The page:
02 June 2006

Six bullets ... and Empey feels heat

Belfast Telegraph

As UVF sources admit the attack on Mark Haddock, security expert Brian Rowan assesses the political fall-out

02 June 2006

The Ulster Unionist leader Sir Reg Empey will be feeling the heat of the political kitchen right now.

Even before the UVF fired six shots into Mark Haddock on Tuesday, there was some serious questioning of Sir Reg's judgement in inviting David Ervine to join the Ulster Unionist Group at Stormont - not just a questioning from outside the party but from inside it as well.

That questioning will be all the more intense as the full truth of Tuesday's shooting emerges.

Haddock was a Special Branch informer - de-activated we are told when the Police Ombudsman started to probe the 1997 murder of Raymond McCord junior and when the chief constable ordered a purge of the informer world.

The names of some agents have spilled out from that world.

Scappaticci was spared, Donaldson is dead, Barrett will forever have to hide, and six bullets will spell out to Haddock that the UVF want him dead.

Yes, the UVF, not mavericks within that organisation, not individuals acting without authority.

There will be no loyalist court martial after the Haddock shooting - those involved knew what they were doing and knew there would be no comeback from those who sit at the top of the UVF, inside its Brigade or Command Staff.

The only question still to be answered is whether the loyalist group will formally admit to its involvement in Tuesday's shooting.

There are some who think it should whatever the political implications.

But why was Haddock targeted and shot now?

His agent role has been an open secret for some time. The UVF have long had their suspicions.

He was dismissed from the loyalist wing at Maghaberry jail and, inside and outside prison, he was ostracised by the loyalist organisation.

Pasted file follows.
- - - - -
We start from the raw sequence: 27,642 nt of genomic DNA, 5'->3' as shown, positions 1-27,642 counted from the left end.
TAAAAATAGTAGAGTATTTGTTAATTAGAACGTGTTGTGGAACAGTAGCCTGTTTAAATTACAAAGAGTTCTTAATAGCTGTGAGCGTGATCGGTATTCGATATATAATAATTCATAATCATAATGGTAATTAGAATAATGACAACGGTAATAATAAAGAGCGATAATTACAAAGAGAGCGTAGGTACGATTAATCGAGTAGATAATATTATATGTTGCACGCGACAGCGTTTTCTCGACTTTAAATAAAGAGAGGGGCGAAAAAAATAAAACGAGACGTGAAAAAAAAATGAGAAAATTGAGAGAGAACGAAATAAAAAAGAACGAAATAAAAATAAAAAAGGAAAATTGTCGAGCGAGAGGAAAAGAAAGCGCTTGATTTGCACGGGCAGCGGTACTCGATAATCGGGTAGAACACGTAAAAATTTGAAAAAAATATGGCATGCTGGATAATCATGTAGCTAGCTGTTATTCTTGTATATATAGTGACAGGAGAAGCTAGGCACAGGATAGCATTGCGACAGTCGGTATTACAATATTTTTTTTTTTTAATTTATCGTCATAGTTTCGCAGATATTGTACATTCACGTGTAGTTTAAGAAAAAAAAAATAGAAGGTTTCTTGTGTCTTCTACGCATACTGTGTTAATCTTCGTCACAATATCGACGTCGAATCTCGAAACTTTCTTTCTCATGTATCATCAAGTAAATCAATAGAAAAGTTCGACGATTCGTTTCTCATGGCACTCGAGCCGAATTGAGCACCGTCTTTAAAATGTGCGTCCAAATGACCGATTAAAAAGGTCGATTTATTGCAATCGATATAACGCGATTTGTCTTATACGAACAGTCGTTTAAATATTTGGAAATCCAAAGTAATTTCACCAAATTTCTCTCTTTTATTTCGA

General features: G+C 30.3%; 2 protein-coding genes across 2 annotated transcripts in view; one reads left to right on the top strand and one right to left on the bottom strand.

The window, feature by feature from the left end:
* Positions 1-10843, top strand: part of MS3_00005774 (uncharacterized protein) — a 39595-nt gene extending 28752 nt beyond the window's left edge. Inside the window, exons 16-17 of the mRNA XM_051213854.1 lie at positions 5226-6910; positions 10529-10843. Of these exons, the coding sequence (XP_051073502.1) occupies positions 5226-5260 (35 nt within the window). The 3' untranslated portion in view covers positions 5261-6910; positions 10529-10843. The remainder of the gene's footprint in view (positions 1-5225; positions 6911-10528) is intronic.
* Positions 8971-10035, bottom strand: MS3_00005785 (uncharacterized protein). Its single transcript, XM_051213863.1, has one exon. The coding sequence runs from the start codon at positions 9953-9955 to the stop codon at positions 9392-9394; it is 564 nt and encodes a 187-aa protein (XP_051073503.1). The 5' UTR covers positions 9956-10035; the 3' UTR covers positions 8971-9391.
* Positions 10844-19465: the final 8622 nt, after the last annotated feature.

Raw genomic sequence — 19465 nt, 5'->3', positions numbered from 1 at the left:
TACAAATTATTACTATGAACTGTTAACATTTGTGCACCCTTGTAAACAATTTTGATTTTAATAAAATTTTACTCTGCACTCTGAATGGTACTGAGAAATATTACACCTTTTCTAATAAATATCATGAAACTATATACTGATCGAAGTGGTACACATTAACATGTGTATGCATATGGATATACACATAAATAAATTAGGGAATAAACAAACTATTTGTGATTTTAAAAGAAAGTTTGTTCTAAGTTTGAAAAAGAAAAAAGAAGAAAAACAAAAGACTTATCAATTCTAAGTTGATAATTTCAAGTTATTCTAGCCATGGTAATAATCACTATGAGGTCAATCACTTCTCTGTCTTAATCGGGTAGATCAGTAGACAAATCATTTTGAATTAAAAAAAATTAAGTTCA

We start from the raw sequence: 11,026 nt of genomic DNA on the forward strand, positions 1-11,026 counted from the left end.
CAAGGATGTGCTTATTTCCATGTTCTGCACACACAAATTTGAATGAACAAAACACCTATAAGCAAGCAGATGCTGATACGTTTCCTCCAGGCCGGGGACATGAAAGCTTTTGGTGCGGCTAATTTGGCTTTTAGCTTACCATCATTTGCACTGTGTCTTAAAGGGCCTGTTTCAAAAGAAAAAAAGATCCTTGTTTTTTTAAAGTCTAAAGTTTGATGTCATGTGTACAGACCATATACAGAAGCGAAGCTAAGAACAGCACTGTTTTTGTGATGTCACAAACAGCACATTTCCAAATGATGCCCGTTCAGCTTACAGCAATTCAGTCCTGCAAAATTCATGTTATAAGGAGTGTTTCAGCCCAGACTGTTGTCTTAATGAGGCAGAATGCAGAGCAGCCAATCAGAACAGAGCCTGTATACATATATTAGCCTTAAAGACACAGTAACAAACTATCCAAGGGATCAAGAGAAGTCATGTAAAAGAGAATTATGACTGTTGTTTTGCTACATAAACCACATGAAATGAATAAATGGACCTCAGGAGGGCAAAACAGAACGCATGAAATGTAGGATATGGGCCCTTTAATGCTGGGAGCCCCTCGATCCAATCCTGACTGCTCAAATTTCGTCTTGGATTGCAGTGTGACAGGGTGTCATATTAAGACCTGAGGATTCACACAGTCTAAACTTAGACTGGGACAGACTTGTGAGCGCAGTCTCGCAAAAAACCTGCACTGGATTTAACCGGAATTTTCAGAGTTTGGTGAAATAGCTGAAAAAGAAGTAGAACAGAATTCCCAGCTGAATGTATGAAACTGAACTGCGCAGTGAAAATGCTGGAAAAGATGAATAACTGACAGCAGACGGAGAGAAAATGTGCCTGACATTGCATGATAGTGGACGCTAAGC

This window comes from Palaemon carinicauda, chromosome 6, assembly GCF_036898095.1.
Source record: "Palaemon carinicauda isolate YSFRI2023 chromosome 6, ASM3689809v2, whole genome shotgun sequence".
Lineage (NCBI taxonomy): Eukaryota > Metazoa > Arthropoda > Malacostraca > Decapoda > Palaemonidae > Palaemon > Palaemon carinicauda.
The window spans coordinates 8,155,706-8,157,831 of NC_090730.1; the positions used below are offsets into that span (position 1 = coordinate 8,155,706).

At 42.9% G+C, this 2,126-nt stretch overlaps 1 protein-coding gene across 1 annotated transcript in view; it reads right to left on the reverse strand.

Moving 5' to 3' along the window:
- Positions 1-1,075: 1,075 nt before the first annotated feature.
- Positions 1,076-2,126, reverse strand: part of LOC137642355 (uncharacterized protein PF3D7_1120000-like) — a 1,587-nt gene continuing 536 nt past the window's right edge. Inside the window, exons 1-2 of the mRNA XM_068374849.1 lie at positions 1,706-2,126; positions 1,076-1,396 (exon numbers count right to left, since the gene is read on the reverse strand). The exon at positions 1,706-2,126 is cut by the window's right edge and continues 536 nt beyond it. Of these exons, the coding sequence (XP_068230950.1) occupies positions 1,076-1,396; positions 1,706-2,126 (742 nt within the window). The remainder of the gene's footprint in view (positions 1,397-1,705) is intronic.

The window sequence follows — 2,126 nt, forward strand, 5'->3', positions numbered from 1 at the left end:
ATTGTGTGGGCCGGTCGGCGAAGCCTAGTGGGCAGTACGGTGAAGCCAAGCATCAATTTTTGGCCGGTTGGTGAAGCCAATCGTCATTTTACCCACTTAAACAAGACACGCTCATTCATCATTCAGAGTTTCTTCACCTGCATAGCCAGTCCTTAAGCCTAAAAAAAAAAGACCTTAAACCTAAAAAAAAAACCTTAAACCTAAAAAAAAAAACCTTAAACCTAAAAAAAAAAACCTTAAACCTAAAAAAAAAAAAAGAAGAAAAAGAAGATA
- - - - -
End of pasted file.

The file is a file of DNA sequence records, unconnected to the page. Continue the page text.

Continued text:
The background commentary on this shooting is that Tuesday's attempt to kill Haddock resulted from the most recent revelations about his informer activities, but one imagines guns were being pointed at him long before then.

Haddock will know who he met on Tuesday, and therefore will know the man who came to kill him.

The gunman did not intend the informer to live. Six bullets is proof of that.

David Ervine meets and speaks to the UVF leadership every week. They will be talking today, and those in the room will know that they have put Sir Reg Empey in a very difficult place.

So far there has been no knee-jerk response from the Ulster Unionist leader, but he will want to keep a certain degree of wriggle room as the story of Tuesday's shooting continues to emerge.

Up to this point, Ervine has survived within the Ulster Unionist Group at Stormont.

Sir Reg Empey knows the real world of the peace process and knows what can happen, and so too does the chief constable.

We do not hear Hugh Orde calling for Dawn Purvis of the PUP to be removed from the Policing Board.

David Ervine and Dawn Purvis had nothing to do with the shooting of Mark Haddock, and those who know them well will know what they want the UVF to do.

That organisation needs to get on with it. It has had its consultation on its future, but has delayed an announcement on its decision until after the November deadline for a political deal at Stormont.

The longer it stays on the stage - the longer it allows actions such as Tuesday's shooting - the more vulnerable and fragile the Empey-Ervine arrangement at Stormont will become.

John Hume has been here before. In the same period as SDLP and Sinn Fein delegations met in 1988, the IRA murdered soldiers - 14 of them - in Lisburn and at Ballygawley.

The Hume-Adams process survived the Shankill bomb and Warrington and it went on to help deliver the ceasefires of 1994 and 1997.

Making peace is about taking risks.

But Northern Ireland is a political glasshouse, and those who live in it keep throwing stones.

We should reserve judgment on the Empey-Ervine arrangement and the reaction to it, until we know the full story of all of the talking and all of the meetings that have taken place at many different times during our long Troubles.

There have been contacts and there has been talking that we have not yet been told about.

If Reg Empey is being asked to show David Ervine the political door, should unionist politicians - all kinds of unionist politicians - also stay out of the meeting halls when marching is being discussed in the company of the leaders of the UVF, the UDA and Red Hand Commando?

Reg Empey has taken a risk and he has been embarrassed by the actions of the UVF, but if the Ulster Unionist leader can help deliver on the loyalist side what Hume achieved with the IRA, then it will have been a risk worth taking.

It is what peace making is all about.

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